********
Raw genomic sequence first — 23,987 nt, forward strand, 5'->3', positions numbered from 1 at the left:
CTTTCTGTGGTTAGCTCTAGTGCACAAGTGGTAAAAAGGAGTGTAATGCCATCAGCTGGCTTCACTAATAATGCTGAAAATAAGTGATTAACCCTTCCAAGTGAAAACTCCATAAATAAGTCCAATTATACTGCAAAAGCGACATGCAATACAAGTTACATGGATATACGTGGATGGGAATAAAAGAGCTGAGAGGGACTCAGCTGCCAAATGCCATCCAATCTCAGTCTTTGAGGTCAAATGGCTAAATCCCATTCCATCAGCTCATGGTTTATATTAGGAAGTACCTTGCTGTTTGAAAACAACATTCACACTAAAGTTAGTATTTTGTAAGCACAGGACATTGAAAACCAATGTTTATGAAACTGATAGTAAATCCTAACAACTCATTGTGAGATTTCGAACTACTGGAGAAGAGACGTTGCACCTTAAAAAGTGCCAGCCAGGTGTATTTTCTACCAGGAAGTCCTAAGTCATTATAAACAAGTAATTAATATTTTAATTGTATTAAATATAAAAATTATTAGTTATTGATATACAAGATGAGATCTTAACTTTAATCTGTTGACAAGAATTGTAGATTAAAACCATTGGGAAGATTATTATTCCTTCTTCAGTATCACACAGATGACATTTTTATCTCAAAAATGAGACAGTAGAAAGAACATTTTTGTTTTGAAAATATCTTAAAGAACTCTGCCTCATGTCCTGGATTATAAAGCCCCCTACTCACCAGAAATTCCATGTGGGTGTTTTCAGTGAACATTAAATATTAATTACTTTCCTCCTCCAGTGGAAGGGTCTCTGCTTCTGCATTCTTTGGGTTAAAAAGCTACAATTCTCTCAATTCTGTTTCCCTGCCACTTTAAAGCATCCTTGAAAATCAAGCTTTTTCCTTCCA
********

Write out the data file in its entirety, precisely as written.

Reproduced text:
Raw genomic sequence first — 23,987 nt, forward strand, 5'->3', positions numbered from 1 at the left:
CTTTCTGTGGTTAGCTCTAGTGCACAAGTGGTAAAAAGGAGTGTAATGCCATCAGCTGGCTTCACTAATAATGCTGAAAATAAGTGATTAACCCTTCCAAGTGAAAACTCCATAAATAAGTCCAATTATACTGCAAAAGCGACATGCAATACAAGTTACATGGATATACGTGGATGGGAATAAAAGAGCTGAGAGGGACTCAGCTGCCAAATGCCATCCAATCTCAGTCTTTGAGGTCAAATGGCTAAATCCCATTCCATCAGCTCATGGTTTATATTAGGAAGTACCTTGCTGTTTGAAAACAACATTCACACTAAAGTTAGTATTTTGTAAGCACAGGACATTGAAAACCAATGTTTATGAAACTGATAGTAAATCCTAACAACTCATTGTGAGATTTCGAACTACTGGAGAAGAGACGTTGCACCTTAAAAAGTGCCAGCCAGGTGTATTTTCTACCAGGAAGTCCTAAGTCATTATAAACAAGTAATTAATATTTTAATTGTATTAAATATAAAAATTATTAGTTATTGATATACAAGATGAGATCTTAACTTTAATCTGTTGACAAGAATTGTAGATTAAAACCATTGGGAAGATTATTATTCCTTCTTCAGTATCACACAGATGACATTTTTATCTCAAAAATGAGACAGTAGAAAGAACATTTTTGTTTTGAAAATATCTTAAAGAACTCTGCCTCATGTCCTGGATTATAAAGCCCCCTACTCACCAGAAATTCCATGTGGGTGTTTTCAGTGAACATTAAATATTAATTACTTTCCTCCTCCAGTGGAAGGGTCTCTGCTTCTGCATTCTTTGGGTTAAAAAGCTACAATTCTCTCAATTCTGTTTCCCTGCCACTTTAAAGCATCCTTGAAAATCAAGCTTTTTCCTTCCA